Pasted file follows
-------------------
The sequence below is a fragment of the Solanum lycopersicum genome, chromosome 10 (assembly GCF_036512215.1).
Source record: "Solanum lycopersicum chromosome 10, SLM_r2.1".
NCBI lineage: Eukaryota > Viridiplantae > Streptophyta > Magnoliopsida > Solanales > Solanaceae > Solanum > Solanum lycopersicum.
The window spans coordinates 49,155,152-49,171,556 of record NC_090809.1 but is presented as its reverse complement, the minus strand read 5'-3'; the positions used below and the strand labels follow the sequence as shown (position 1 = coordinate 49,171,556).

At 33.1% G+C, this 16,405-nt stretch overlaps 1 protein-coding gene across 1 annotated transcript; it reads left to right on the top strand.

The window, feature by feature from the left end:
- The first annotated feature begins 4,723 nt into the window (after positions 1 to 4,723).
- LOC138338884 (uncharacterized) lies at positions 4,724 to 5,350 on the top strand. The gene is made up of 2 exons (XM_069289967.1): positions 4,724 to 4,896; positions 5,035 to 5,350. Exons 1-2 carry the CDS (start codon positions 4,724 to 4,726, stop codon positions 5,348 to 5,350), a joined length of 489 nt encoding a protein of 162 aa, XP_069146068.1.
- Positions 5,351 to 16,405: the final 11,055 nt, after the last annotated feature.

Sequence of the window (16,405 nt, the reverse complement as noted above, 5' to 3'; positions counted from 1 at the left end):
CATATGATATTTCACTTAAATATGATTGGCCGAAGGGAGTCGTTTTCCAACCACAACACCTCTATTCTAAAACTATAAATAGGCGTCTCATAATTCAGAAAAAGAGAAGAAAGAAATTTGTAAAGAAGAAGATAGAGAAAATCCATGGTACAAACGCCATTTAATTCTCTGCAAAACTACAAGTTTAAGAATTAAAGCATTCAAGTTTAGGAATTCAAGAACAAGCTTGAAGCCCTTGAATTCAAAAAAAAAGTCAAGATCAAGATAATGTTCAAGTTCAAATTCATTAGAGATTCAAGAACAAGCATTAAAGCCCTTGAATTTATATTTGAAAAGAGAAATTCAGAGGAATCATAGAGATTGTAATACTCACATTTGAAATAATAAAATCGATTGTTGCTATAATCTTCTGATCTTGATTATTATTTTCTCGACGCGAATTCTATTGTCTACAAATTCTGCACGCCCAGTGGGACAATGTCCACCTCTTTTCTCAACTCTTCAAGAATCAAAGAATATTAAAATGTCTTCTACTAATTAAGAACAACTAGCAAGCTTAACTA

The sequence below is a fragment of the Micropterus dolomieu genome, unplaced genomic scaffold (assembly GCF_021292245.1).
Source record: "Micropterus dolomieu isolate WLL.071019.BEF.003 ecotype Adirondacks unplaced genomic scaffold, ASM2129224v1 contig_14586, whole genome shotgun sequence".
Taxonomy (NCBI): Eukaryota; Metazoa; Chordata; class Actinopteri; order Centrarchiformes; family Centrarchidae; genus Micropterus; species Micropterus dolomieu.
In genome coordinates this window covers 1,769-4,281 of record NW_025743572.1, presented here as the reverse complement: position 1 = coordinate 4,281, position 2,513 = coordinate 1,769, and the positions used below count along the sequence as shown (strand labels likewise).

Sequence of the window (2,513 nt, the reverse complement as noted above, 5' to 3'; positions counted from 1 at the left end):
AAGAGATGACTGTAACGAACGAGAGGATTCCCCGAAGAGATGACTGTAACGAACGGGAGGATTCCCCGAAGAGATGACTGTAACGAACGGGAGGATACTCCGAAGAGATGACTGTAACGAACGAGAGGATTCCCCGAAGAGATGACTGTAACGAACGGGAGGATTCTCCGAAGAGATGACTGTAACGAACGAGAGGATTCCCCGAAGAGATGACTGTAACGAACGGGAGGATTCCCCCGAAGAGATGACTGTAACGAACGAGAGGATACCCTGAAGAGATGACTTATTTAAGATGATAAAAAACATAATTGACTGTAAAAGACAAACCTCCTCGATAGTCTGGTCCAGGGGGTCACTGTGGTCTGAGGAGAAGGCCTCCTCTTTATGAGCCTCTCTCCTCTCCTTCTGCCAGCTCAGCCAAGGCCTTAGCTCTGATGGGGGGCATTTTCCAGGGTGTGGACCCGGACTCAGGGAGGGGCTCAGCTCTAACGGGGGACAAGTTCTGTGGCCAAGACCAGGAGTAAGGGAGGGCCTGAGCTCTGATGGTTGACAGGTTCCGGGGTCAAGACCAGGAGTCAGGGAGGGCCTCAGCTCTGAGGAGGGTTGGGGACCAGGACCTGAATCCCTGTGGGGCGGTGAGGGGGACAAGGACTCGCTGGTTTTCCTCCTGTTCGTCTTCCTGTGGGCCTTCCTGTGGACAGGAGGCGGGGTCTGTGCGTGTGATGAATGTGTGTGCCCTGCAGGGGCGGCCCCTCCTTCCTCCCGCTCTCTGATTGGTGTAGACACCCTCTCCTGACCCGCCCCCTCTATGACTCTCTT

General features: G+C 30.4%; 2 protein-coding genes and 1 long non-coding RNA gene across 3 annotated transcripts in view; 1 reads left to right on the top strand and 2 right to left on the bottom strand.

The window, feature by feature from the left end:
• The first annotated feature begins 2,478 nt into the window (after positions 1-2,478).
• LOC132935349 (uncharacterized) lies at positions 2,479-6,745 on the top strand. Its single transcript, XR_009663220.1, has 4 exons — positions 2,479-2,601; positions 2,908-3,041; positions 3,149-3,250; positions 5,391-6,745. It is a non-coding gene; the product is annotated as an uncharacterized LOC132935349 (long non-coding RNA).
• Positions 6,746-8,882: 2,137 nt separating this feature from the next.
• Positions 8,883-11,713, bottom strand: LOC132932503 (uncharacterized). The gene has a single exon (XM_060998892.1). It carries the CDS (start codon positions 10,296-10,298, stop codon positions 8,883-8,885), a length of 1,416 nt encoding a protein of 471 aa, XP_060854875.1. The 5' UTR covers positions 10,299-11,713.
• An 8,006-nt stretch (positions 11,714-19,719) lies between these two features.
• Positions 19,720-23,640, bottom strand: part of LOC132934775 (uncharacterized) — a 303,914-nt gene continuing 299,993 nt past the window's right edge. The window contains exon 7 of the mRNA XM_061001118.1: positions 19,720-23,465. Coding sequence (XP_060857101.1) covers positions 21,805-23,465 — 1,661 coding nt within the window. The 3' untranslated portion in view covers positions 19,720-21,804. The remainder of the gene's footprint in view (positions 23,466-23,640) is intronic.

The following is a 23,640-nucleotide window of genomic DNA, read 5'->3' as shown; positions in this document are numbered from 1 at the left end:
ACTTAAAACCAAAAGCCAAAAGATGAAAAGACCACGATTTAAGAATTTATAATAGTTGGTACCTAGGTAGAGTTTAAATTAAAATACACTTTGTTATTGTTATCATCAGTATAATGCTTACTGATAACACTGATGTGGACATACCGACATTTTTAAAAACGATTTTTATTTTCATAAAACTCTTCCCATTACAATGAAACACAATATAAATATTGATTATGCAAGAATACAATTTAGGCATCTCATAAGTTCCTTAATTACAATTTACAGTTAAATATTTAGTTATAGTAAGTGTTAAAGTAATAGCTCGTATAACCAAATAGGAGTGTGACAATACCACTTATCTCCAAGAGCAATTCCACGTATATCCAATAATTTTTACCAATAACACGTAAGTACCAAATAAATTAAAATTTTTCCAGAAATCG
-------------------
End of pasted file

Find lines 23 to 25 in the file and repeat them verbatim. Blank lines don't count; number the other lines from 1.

• Positions 8,883-11,713, bottom strand: LOC132932503 (uncharacterized). The gene has a single exon (XM_060998892.1). It carries the CDS (start codon positions 10,296-10,298, stop codon positions 8,883-8,885), a length of 1,416 nt encoding a protein of 471 aa, XP_060854875.1. The 5' UTR covers positions 10,299-11,713.
• An 8,006-nt stretch (positions 11,714-19,719) lies between these two features.
• Positions 19,720-23,640, bottom strand: part of LOC132934775 (uncharacterized) — a 303,914-nt gene continuing 299,993 nt past the window's right edge. The window contains exon 7 of the mRNA XM_061001118.1: positions 19,720-23,465. Coding sequence (XP_060857101.1) covers positions 21,805-23,465 — 1,661 coding nt within the window. The 3' untranslated portion in view covers positions 19,720-21,804. The remainder of the gene's footprint in view (positions 23,466-23,640) is intronic.